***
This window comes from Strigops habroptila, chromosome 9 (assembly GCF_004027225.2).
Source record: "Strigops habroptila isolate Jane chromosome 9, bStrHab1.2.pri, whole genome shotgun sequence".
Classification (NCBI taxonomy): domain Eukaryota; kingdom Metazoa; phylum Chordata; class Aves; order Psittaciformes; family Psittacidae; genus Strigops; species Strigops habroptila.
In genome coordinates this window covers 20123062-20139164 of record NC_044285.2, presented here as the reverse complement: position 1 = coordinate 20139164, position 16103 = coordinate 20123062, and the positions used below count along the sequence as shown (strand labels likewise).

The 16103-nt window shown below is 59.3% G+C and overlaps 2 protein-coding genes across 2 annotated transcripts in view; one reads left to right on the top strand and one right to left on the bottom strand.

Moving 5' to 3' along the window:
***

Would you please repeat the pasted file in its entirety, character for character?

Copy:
This window comes from Strigops habroptila, chromosome 9 (assembly GCF_004027225.2).
Source record: "Strigops habroptila isolate Jane chromosome 9, bStrHab1.2.pri, whole genome shotgun sequence".
Classification (NCBI taxonomy): domain Eukaryota; kingdom Metazoa; phylum Chordata; class Aves; order Psittaciformes; family Psittacidae; genus Strigops; species Strigops habroptila.
In genome coordinates this window covers 20123062-20139164 of record NC_044285.2, presented here as the reverse complement: position 1 = coordinate 20139164, position 16103 = coordinate 20123062, and the positions used below count along the sequence as shown (strand labels likewise).

The 16103-nt window shown below is 59.3% G+C and overlaps 2 protein-coding genes across 2 annotated transcripts in view; one reads left to right on the top strand and one right to left on the bottom strand.

Moving 5' to 3' along the window: